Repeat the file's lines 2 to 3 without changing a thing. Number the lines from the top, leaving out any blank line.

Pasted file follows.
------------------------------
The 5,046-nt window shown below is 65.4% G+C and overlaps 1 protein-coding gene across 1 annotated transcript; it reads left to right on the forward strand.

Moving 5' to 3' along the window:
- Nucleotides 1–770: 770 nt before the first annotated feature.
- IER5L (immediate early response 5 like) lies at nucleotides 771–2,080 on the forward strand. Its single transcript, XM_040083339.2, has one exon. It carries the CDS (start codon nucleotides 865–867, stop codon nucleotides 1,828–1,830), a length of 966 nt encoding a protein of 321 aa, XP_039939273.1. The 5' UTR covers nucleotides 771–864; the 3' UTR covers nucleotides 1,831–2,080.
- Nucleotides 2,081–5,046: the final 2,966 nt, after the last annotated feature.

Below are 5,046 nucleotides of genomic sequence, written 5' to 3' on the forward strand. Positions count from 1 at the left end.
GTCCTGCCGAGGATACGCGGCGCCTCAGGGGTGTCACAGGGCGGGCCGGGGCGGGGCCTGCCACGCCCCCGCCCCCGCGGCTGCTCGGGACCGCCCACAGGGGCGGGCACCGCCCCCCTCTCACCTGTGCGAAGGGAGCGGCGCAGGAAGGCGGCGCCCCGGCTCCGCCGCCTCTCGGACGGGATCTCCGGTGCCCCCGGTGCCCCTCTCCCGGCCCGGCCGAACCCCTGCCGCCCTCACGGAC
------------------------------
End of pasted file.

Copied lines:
Moving 5' to 3' along the window:
- Nucleotides 1–770: 770 nt before the first annotated feature.